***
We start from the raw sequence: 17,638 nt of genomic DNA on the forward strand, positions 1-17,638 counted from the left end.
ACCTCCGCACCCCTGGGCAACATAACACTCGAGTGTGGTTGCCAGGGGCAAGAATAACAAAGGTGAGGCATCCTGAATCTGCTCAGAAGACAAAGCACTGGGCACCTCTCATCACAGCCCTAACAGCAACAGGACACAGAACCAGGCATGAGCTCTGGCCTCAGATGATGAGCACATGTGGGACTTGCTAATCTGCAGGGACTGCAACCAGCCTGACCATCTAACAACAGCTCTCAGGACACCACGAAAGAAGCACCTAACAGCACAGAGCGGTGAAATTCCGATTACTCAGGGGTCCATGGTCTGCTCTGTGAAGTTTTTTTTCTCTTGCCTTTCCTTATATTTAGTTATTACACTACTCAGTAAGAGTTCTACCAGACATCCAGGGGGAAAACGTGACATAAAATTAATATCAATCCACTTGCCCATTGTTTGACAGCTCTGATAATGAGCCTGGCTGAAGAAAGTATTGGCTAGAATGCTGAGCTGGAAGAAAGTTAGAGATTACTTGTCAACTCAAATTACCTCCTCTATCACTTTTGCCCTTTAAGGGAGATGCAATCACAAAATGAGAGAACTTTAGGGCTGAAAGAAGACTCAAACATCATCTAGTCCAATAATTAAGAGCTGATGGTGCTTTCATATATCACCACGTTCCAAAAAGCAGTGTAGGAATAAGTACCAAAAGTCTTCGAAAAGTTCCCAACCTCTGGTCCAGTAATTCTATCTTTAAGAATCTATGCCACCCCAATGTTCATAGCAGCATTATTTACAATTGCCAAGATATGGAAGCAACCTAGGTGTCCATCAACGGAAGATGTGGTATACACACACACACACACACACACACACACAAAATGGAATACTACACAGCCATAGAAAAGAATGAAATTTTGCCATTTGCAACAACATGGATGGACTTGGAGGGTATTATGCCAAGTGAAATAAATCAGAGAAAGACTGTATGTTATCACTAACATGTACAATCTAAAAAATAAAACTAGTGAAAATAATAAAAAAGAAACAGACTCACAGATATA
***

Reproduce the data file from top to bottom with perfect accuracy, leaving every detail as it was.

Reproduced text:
We start from the raw sequence: 17,638 nt of genomic DNA on the forward strand, positions 1-17,638 counted from the left end.
ACCTCCGCACCCCTGGGCAACATAACACTCGAGTGTGGTTGCCAGGGGCAAGAATAACAAAGGTGAGGCATCCTGAATCTGCTCAGAAGACAAAGCACTGGGCACCTCTCATCACAGCCCTAACAGCAACAGGACACAGAACCAGGCATGAGCTCTGGCCTCAGATGATGAGCACATGTGGGACTTGCTAATCTGCAGGGACTGCAACCAGCCTGACCATCTAACAACAGCTCTCAGGACACCACGAAAGAAGCACCTAACAGCACAGAGCGGTGAAATTCCGATTACTCAGGGGTCCATGGTCTGCTCTGTGAAGTTTTTTTTCTCTTGCCTTTCCTTATATTTAGTTATTACACTACTCAGTAAGAGTTCTACCAGACATCCAGGGGGAAAACGTGACATAAAATTAATATCAATCCACTTGCCCATTGTTTGACAGCTCTGATAATGAGCCTGGCTGAAGAAAGTATTGGCTAGAATGCTGAGCTGGAAGAAAGTTAGAGATTACTTGTCAACTCAAATTACCTCCTCTATCACTTTTGCCCTTTAAGGGAGATGCAATCACAAAATGAGAGAACTTTAGGGCTGAAAGAAGACTCAAACATCATCTAGTCCAATAATTAAGAGCTGATGGTGCTTTCATATATCACCACGTTCCAAAAAGCAGTGTAGGAATAAGTACCAAAAGTCTTCGAAAAGTTCCCAACCTCTGGTCCAGTAATTCTATCTTTAAGAATCTATGCCACCCCAATGTTCATAGCAGCATTATTTACAATTGCCAAGATATGGAAGCAACCTAGGTGTCCATCAACGGAAGATGTGGTATACACACACACACACACACACACACACACAAAATGGAATACTACACAGCCATAGAAAAGAATGAAATTTTGCCATTTGCAACAACATGGATGGACTTGGAGGGTATTATGCCAAGTGAAATAAATCAGAGAAAGACTGTATGTTATCACTAACATGTACAATCTAAAAAATAAAACTAGTGAAAATAATAAAAAAGAAACAGACTCACAGATATA